Britain's government intends to make it illegal to encourage others to harm themselves online, and will fine social media companies that fail to remove such material.
Promoting suicide is already illegal, but Britain's digital, culture, media and sport ministry said in a statement that it now wanted to require social media firms to block a wider range of content.
The Conservative government said the proposals aimed to block images and videos similar to those viewed by Molly Russell, a 14-year-old whose death in 2017 sparked ongoing public concern.
In September, the coroner investigating her death ruled that social media platforms had fed content to her which "romanticised acts of self-harm by young people".
Under the proposals, social media companies will have to remove and limit users' exposure to material that deliberately encourages people to harm themselves.
Last week the government said the new legislation would also ban the distribution of sexually explicit images that have been manipulated to look like they feature someone who has not consented to appear in them. Read more...
The vast majority of business leaders and observers agree that AI can be a huge success for organizations. But many companies haven't yet figured out exactly how to leverage the technology to create value.
That's the finding from a new survey from Deloitte, which found that an impressive 94% of executives believe AI will be critical to their success over the next five years. Still, as Deloitte's latest research on the state of AI shows, many companies still aren't achieving the value they anticipated — there has been a 29% increase in the share of respondents who identify as AI “underachievers” this year as compared to last year.
The problem is not technology — it's organisational issues holding back progress: industry leaders and observers say it's these organisational issues, rather than technical ones, that are holding back progress. According to Arijit Sengupta, founder and CEO of Aible: "If your AI project looks and feels like a lab experiment and your experts talk about things like log loss instead of revenue or profit," he says, "your AI is almost guaranteed to fail." Read more...
As millions of people travel the interstates this Thanksgiving, many will encounter patches of traffic at a standstill for no apparent reason — no construction or accident. Researchers say the problem is you.
Human drivers just don’t do a good job of navigating dense traffic conditions, but an experiment using artificial intelligence in Nashville last week means help could be on the way. In the experiment, specially equipped cars were able to ease rush hour congestion on Interstate 24, researcher Daniel Work said on Tuesday. In addition to lessening driver frustration, Work said less stop-and-go driving means fuel savings and, by extension, less pollution.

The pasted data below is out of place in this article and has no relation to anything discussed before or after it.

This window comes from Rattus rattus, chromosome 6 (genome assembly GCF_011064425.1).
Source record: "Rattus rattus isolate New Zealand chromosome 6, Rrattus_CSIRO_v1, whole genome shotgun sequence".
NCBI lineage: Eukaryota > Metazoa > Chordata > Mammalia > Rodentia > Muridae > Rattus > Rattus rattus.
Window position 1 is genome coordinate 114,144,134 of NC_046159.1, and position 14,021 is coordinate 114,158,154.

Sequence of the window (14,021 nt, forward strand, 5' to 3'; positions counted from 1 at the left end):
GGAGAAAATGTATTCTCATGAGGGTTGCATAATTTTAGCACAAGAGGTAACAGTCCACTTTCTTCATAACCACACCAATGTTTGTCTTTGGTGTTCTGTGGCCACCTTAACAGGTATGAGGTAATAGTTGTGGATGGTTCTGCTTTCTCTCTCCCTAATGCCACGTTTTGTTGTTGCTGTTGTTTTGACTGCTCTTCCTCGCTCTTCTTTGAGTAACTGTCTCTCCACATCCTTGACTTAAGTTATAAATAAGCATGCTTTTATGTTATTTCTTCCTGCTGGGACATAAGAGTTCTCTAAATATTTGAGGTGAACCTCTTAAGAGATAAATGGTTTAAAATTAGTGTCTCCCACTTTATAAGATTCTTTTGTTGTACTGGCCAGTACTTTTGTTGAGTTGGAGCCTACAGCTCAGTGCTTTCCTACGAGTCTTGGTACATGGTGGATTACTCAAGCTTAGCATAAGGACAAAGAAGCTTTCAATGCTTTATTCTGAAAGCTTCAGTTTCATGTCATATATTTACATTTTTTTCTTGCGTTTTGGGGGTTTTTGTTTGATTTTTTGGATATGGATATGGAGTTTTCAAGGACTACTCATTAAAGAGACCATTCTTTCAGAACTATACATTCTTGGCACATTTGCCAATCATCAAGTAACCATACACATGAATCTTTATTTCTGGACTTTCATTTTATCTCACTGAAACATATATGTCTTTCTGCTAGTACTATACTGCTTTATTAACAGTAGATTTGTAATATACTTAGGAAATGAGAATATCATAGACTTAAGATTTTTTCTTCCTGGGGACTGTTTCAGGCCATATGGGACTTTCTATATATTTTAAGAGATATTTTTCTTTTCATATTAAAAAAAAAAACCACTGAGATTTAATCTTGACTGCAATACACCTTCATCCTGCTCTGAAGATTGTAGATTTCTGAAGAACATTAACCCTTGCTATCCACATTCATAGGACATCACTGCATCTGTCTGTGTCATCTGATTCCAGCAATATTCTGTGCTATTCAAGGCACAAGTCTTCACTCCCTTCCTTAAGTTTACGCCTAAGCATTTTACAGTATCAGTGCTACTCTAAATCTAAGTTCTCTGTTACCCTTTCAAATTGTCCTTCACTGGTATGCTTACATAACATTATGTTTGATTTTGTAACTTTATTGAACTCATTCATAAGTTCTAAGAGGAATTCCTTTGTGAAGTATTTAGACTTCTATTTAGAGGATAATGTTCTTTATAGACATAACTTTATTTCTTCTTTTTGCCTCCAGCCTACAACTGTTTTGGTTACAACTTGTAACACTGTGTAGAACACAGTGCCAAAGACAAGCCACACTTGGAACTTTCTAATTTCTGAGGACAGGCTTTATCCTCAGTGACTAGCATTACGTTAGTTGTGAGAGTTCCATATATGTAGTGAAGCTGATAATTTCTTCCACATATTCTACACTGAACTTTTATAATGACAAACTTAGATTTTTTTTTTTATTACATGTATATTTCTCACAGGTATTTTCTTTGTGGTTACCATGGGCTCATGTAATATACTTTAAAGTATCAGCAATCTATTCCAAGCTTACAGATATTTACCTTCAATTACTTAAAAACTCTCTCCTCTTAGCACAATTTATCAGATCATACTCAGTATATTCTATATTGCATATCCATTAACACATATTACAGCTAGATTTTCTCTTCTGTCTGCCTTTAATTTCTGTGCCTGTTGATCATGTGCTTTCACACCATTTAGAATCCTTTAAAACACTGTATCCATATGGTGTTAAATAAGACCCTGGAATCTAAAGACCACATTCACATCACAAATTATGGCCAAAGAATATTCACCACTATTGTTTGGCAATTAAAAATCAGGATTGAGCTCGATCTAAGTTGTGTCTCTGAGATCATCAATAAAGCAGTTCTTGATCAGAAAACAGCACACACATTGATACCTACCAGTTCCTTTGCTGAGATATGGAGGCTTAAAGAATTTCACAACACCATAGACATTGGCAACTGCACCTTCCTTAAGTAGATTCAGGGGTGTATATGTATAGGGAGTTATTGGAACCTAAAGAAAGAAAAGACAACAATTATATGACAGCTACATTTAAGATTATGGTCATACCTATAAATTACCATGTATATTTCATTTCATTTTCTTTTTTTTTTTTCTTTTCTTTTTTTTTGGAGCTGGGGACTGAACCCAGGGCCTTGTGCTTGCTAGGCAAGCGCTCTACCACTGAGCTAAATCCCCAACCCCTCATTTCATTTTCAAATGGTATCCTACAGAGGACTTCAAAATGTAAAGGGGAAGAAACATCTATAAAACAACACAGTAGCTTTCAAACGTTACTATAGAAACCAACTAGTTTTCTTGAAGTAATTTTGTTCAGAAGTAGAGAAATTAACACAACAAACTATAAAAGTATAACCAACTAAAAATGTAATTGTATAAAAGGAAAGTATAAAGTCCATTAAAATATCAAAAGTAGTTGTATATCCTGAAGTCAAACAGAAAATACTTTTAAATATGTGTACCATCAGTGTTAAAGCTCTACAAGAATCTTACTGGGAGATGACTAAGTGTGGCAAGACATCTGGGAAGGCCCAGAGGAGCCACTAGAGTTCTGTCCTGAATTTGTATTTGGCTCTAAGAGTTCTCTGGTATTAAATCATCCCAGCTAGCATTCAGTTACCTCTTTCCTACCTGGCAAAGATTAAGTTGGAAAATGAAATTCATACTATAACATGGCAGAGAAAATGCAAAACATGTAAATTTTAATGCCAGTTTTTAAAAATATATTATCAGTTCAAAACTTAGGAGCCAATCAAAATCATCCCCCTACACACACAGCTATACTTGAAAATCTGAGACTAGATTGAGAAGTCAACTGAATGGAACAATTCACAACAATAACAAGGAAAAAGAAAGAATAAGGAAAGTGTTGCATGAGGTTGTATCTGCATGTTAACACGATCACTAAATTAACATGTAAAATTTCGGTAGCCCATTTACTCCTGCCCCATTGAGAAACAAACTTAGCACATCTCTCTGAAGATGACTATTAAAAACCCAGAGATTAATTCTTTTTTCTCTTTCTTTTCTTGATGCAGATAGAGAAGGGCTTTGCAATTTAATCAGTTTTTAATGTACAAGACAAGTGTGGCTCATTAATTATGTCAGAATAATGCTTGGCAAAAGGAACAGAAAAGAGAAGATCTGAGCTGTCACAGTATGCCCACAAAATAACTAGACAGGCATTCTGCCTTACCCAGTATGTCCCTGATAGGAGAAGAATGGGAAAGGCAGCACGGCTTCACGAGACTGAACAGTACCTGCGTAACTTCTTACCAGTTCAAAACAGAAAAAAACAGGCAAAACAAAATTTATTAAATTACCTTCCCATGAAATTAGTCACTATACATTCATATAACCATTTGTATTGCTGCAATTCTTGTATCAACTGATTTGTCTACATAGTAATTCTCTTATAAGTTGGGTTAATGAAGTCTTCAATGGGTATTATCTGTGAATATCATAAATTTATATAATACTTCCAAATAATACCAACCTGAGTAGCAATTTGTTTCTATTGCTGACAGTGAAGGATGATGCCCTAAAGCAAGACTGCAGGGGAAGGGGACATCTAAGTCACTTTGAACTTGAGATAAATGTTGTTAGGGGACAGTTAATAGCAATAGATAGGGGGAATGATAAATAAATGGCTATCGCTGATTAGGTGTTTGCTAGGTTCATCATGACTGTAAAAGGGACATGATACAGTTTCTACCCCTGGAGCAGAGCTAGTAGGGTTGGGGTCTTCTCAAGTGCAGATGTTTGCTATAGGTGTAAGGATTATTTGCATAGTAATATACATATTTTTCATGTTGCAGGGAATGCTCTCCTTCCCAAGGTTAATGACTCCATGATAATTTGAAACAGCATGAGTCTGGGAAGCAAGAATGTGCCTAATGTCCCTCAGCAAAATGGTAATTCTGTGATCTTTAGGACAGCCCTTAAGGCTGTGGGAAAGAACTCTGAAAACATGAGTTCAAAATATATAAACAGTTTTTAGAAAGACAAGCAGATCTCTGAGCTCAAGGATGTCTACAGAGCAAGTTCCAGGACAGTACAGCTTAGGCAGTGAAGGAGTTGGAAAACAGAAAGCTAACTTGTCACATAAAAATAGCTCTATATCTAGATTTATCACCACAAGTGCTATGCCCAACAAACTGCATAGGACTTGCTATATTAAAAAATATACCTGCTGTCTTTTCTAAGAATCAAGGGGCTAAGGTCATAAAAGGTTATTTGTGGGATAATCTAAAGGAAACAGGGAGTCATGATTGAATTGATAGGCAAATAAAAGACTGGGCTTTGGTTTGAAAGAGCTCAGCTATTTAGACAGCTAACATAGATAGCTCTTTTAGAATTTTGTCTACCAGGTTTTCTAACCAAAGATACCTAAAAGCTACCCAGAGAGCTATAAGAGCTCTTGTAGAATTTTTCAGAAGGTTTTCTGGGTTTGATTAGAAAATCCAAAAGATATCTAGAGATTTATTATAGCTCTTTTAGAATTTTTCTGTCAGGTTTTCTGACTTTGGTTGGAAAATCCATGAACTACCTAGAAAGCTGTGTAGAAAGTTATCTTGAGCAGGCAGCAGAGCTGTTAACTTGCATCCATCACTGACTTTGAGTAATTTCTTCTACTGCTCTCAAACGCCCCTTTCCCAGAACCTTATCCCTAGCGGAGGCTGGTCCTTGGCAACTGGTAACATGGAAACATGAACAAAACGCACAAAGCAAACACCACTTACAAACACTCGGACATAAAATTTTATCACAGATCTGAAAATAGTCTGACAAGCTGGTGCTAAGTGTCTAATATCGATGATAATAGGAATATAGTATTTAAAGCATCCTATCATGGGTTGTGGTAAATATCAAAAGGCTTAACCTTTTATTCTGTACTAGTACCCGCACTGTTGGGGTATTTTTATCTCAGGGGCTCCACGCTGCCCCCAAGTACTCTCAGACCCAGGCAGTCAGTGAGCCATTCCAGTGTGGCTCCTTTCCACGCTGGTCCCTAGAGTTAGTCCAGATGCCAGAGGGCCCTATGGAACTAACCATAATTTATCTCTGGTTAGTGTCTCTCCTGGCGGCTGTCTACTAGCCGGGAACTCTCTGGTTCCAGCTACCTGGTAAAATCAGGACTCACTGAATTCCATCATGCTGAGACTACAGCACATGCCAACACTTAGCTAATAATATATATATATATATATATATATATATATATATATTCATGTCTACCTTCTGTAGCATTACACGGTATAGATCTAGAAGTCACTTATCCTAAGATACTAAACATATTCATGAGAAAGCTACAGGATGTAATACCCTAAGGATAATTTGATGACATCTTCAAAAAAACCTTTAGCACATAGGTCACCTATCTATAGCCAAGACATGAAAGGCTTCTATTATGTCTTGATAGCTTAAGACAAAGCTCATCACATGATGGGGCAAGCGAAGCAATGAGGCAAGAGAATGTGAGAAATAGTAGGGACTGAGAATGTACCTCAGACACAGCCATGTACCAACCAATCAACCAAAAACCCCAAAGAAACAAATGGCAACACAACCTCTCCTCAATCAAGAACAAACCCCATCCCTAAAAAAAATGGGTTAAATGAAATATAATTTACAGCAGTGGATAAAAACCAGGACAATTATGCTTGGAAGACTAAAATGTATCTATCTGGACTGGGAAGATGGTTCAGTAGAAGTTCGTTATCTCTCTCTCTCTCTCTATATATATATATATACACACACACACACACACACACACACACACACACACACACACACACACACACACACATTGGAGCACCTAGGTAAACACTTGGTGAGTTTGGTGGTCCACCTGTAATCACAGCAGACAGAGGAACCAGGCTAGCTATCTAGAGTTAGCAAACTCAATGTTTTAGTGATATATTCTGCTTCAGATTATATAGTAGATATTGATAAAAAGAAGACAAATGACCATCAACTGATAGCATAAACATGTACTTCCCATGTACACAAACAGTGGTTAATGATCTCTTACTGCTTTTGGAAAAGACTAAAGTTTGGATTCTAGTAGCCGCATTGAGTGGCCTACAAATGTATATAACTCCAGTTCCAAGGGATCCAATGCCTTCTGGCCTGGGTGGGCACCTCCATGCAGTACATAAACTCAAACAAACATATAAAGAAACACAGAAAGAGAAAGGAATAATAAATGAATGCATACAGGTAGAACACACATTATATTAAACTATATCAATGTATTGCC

The professor of civil and environmental engineering at Vanderbilt University is one of a group of engineers and mathematicians from universities around the U.S. who have been studying the problem of phantom traffic jams after a simple experiment in Japan a dozen years ago showed how they develop. Researchers there put about 20 human drivers on a circular track and asked them to drive at a constant speed. Before long, traffic went from a smooth flow to a series of stops and starts. Read more...
In the wake of FTX's collapse, crypto denizens are wondering what's next for their beloved industry. They're not worried about its future, though, or the fact that regulators are taking a closer look at the space.
"Crypto will recover," Katherine Dowling, general counsel member at Bitwise Asset Management, told TechCrunch. "This is not the death of crypto."
Given the belief by many that crypto remains here to stay, it’s worth looking ahead. Crypto denizens certainly are — after the FTX collapse, questions circulated concerning crypto’s future and what regulators would do next.
But disappointment in what FTX’s implosion represents is very hard to overstate. Yesha Yadav, professor of law and director of diversity equity and community at Vanderbilt University, told TechCrunch that “the level of disillusionment disappointment and sense of feeling deceived by FTX is so deep because it was seen as one of the most compliance friendly institutions in the crypto economy and one that would be leading the regulatory efforts."
Now obviously FTX is the “poster child for everything that could go wrong," Yadav said. Its downfall has regulators going back to the drawing board. “They might have to do something different, more far-reaching and strict in response to what happened.” Read more...
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